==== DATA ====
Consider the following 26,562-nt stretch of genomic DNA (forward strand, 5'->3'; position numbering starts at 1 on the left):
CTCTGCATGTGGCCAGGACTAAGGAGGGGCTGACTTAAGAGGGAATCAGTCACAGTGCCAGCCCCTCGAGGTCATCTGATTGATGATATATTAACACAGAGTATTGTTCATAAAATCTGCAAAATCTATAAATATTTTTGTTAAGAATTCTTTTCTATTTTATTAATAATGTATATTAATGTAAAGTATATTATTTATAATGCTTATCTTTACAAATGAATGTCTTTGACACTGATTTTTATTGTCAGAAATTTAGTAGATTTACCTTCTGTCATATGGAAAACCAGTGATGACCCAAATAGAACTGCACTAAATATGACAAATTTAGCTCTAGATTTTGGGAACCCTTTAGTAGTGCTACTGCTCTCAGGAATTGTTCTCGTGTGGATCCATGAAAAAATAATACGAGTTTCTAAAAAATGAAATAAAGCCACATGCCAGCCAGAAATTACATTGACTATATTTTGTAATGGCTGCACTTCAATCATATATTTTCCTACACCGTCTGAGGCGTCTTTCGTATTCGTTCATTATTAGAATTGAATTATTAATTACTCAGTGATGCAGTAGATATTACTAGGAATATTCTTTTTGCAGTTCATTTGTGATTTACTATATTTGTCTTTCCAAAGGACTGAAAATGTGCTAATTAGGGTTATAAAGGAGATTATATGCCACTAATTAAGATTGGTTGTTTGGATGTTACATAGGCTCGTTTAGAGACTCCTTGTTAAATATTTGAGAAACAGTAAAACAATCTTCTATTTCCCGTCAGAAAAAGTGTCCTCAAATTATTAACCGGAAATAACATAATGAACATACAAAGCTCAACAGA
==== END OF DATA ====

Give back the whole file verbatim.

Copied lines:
Consider the following 26,562-nt stretch of genomic DNA (forward strand, 5'->3'; position numbering starts at 1 on the left):
CTCTGCATGTGGCCAGGACTAAGGAGGGGCTGACTTAAGAGGGAATCAGTCACAGTGCCAGCCCCTCGAGGTCATCTGATTGATGATATATTAACACAGAGTATTGTTCATAAAATCTGCAAAATCTATAAATATTTTTGTTAAGAATTCTTTTCTATTTTATTAATAATGTATATTAATGTAAAGTATATTATTTATAATGCTTATCTTTACAAATGAATGTCTTTGACACTGATTTTTATTGTCAGAAATTTAGTAGATTTACCTTCTGTCATATGGAAAACCAGTGATGACCCAAATAGAACTGCACTAAATATGACAAATTTAGCTCTAGATTTTGGGAACCCTTTAGTAGTGCTACTGCTCTCAGGAATTGTTCTCGTGTGGATCCATGAAAAAATAATACGAGTTTCTAAAAAATGAAATAAAGCCACATGCCAGCCAGAAATTACATTGACTATATTTTGTAATGGCTGCACTTCAATCATATATTTTCCTACACCGTCTGAGGCGTCTTTCGTATTCGTTCATTATTAGAATTGAATTATTAATTACTCAGTGATGCAGTAGATATTACTAGGAATATTCTTTTTGCAGTTCATTTGTGATTTACTATATTTGTCTTTCCAAAGGACTGAAAATGTGCTAATTAGGGTTATAAAGGAGATTATATGCCACTAATTAAGATTGGTTGTTTGGATGTTACATAGGCTCGTTTAGAGACTCCTTGTTAAATATTTGAGAAACAGTAAAACAATCTTCTATTTCCCGTCAGAAAAAGTGTCCTCAAATTATTAACCGGAAATAACATAATGAACATACAAAGCTCAACAGA